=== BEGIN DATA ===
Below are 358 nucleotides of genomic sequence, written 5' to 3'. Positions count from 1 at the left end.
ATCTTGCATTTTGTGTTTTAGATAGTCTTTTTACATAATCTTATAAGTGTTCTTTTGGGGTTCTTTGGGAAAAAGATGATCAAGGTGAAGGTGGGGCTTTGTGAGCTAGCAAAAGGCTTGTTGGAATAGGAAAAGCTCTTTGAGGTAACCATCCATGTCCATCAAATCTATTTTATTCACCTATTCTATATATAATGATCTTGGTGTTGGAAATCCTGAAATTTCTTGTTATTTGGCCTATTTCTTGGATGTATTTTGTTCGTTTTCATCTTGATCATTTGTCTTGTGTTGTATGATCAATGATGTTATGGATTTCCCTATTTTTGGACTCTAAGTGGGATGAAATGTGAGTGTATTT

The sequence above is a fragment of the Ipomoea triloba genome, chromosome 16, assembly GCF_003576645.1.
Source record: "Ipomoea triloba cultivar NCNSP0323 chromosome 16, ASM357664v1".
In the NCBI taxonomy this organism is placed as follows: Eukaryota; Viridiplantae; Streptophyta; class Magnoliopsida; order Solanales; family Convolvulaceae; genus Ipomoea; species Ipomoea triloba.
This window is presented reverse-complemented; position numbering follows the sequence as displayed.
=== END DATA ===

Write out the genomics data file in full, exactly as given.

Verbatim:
Below are 358 nucleotides of genomic sequence, written 5' to 3'. Positions count from 1 at the left end.
ATCTTGCATTTTGTGTTTTAGATAGTCTTTTTACATAATCTTATAAGTGTTCTTTTGGGGTTCTTTGGGAAAAAGATGATCAAGGTGAAGGTGGGGCTTTGTGAGCTAGCAAAAGGCTTGTTGGAATAGGAAAAGCTCTTTGAGGTAACCATCCATGTCCATCAAATCTATTTTATTCACCTATTCTATATATAATGATCTTGGTGTTGGAAATCCTGAAATTTCTTGTTATTTGGCCTATTTCTTGGATGTATTTTGTTCGTTTTCATCTTGATCATTTGTCTTGTGTTGTATGATCAATGATGTTATGGATTTCCCTATTTTTGGACTCTAAGTGGGATGAAATGTGAGTGTATTT

The sequence above is a fragment of the Ipomoea triloba genome, chromosome 16, assembly GCF_003576645.1.
Source record: "Ipomoea triloba cultivar NCNSP0323 chromosome 16, ASM357664v1".
In the NCBI taxonomy this organism is placed as follows: Eukaryota; Viridiplantae; Streptophyta; class Magnoliopsida; order Solanales; family Convolvulaceae; genus Ipomoea; species Ipomoea triloba.
This window is presented reverse-complemented; position numbering follows the sequence as displayed.